Chronic illness and kids – dealing with mum being ill

One of the biggest sources of my guilt and having IBD is my kids, I feel so sad that they have a poorly mum who they see in bed so often. They’ve visited me in hospital more times than is right for a child and they cope with it phenomenally.

Today I’m feeling pretty sad and I wanted to talk about my baby Thom. He’ll kill me for saying that as he’s a teenager now, but he’ll always be my baby.

I was diagnosed with ulcerative colitis before Thom was born and so all of his 13 years have been with a sick mum. He had dealt with this from conception as my IBD went into overdrive when I was pregnant with him.

Chronic illness parents and children

During my pregnancy, I spent months with diarrhoea, stomach pain and bleeding. As I should have been concentrating on growing his wonderful little body, I was dealing with my own illness. It felt as though my body was jealously fighting for my attention, there were times when I should have been revelling in his kicks and watching those little charts to see what fruit item he was the same size as this week, and instead I was hospitalised and having blood transfusions to keep my own body strong enough to just keep us both alive.

He was born 9 days late and weighed an amazing 11lb!! I like to think that was his first little ‘fuck you’ to IBD, that he was staking his claim saying ‘this is MY mummy and we aren’t letting you win!’

Chronic illness parents and children

Throughout his life, I’ve had 6 surgeries and many more hospital stays, there have been so many weeks where I haven’t been there for him and this breaks my heart.

He has learnt about my illness and is such a kind and understanding young man, every day he asks me if I need anything, can he do anything for me. He sees past my scars and ostomy bag, blind to any add ons and just sees me as mum.

Today I wanted to treat him, he’s on school holidays and as I work full time I’m never about during hols and so as Timm is at work and the other two kids are at school and college (different cities/different school holidays- why yes, that does make life a nightmare!!!) I thought I’d take him to the cinema. I still can’t drive, but we can get the train from our village straight to Meadowhall and I thought I’d be strong enough to try it.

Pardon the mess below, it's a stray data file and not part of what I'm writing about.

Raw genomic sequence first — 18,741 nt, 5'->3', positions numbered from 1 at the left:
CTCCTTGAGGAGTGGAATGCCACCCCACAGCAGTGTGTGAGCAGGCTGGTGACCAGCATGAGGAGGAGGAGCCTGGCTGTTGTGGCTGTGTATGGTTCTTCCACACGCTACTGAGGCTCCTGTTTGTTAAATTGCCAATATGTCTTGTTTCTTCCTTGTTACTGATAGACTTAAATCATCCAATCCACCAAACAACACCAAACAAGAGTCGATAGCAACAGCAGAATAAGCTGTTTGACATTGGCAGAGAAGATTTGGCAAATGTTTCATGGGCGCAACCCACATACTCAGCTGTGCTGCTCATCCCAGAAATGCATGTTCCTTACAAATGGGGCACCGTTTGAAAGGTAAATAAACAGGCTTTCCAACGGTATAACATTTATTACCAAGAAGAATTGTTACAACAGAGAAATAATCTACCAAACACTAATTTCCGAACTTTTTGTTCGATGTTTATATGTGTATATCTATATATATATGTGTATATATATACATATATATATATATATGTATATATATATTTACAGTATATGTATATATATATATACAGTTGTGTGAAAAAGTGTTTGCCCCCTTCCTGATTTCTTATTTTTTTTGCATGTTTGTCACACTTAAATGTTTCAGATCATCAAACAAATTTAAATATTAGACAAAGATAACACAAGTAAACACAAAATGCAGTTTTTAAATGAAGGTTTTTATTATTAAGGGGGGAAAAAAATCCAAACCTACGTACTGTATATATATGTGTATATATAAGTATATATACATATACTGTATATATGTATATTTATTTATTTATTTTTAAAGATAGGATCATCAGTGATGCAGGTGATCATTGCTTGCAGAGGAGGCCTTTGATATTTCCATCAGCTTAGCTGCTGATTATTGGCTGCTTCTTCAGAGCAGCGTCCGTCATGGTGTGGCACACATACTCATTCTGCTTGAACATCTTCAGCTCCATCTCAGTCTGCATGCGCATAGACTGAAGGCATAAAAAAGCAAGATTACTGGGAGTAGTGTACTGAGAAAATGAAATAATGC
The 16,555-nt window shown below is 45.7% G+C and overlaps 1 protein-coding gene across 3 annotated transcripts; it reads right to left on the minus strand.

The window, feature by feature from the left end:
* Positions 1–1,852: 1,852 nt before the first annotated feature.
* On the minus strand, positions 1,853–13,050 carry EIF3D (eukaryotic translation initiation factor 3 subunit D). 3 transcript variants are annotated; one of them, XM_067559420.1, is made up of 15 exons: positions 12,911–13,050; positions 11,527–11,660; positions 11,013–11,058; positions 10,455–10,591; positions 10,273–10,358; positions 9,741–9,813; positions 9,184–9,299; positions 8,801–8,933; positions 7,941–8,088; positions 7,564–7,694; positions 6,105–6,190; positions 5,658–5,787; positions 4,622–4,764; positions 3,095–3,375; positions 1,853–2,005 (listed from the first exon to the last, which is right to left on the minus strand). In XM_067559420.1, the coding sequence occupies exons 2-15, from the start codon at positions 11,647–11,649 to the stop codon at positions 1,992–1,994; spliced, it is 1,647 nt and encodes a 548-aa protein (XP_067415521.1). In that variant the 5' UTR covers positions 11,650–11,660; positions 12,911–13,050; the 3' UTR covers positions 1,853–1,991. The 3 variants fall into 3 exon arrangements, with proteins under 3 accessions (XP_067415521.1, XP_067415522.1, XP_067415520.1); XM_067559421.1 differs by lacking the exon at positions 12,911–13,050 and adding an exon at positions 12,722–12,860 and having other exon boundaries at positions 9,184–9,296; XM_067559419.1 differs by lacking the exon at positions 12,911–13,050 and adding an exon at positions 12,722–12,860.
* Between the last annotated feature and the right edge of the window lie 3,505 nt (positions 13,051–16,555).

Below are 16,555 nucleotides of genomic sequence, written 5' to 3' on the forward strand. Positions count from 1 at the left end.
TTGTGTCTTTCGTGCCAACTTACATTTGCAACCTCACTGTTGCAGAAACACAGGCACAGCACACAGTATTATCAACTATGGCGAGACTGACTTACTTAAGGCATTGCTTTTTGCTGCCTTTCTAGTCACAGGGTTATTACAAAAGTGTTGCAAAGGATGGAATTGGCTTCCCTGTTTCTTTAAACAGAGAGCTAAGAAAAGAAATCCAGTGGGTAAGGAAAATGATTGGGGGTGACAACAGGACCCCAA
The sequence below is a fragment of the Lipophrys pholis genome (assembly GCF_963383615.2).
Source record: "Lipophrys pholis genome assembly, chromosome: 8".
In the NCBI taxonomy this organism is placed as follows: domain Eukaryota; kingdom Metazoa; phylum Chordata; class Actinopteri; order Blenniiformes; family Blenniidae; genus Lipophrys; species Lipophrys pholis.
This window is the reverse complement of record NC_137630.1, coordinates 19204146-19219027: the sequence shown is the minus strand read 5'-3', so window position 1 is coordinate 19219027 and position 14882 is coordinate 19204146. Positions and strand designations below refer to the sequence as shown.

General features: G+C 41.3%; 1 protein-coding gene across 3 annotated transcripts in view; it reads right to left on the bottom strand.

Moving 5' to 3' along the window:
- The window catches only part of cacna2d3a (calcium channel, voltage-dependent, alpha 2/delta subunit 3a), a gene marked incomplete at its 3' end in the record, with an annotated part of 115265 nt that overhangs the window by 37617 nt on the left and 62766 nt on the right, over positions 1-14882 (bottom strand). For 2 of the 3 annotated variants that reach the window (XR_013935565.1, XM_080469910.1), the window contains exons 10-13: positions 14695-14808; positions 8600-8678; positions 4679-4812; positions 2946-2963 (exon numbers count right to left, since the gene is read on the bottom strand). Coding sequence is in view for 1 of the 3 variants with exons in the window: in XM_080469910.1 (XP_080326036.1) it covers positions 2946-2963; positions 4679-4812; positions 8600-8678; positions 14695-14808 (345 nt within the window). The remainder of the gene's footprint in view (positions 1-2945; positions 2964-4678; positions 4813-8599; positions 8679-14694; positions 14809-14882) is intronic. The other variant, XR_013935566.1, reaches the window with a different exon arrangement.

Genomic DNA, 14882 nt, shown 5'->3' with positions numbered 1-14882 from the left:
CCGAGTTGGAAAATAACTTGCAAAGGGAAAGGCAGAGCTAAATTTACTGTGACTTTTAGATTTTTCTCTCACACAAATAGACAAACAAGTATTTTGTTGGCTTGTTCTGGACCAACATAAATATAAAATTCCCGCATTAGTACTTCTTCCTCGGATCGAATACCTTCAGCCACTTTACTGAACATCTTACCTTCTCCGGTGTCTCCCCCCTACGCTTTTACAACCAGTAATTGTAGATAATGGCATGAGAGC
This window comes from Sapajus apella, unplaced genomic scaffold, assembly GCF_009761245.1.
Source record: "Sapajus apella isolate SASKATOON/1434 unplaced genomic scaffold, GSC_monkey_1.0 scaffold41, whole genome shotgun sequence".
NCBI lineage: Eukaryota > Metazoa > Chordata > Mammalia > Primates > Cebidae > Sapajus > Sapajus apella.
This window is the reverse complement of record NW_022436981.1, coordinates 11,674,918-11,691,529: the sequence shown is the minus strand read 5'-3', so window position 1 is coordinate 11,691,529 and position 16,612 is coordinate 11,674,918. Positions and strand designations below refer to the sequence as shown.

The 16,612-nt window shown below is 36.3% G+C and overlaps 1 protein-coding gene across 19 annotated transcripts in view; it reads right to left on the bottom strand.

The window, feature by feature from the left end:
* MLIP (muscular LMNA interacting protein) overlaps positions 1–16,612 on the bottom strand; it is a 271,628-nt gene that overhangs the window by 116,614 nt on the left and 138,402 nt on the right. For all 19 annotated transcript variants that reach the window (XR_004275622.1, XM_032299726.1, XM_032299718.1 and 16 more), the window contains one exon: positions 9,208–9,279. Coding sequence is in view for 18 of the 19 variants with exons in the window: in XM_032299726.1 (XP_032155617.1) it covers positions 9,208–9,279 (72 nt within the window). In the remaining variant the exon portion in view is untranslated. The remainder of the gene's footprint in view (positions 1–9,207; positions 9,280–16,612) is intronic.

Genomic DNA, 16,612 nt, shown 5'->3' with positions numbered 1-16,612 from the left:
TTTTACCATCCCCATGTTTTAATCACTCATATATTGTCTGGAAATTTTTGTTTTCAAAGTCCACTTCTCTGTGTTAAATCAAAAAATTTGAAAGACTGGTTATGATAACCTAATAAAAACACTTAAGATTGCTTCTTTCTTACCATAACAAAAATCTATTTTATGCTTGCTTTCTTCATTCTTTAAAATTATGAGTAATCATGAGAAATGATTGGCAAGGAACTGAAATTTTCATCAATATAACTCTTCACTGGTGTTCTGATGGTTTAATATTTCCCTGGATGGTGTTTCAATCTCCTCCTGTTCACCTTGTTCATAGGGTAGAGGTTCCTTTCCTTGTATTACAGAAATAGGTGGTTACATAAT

Chronic illness parents and children

But my body had different ideas, I dressed and we got out of the house but then my bag started to leak. We’ve come home and I cleaned myself up but now I’m struggling. And so the trip is cancelled.

I feel so bad.

‘Im sorry Thom Thom, I just can’t manage it’ I said to him, knowing that he’s heard these words too many bloody times in his life.

He didnt complain. He didn’t sigh or roll his eyes.

He looked at me with love and said ‘mum, it doesn’t matter, go and lie down, I love you’

This boy of mine is a gem, he never complains, he never gets mad with me, he takes it all on board and smiles. He can adapt to any situation and knows that last minute changes of plan are just one of those things.

I love him so much and I feel so lucky to have such wonderful, kind and compassionate children.

Chronic illness parents and children

My illness brings a lot of stress into our lives, it brings my kids issues that I hate them having to deal with, but I also think that it has made them empathetic and deeply kind. They understand other people’s struggles and deal with it without drama or theatrics. They have a sense of humour and a sense of perspective way beyond their years.

And do though I often feel guilty when I can’t be like other mums, I also know that being the mum I am has brought positives to them that outweigh the negatives. And I’m a very lucky momma.

 

Sam xxx

1 reply
  1. Vicki
    Vicki says:

    It breaks my heart to hear this. Be proud of Thom he’s a great kid and the way you’ve brought him up has a lot to do with that. I hope you’re feeling better soon and back to your old self.

    Reply

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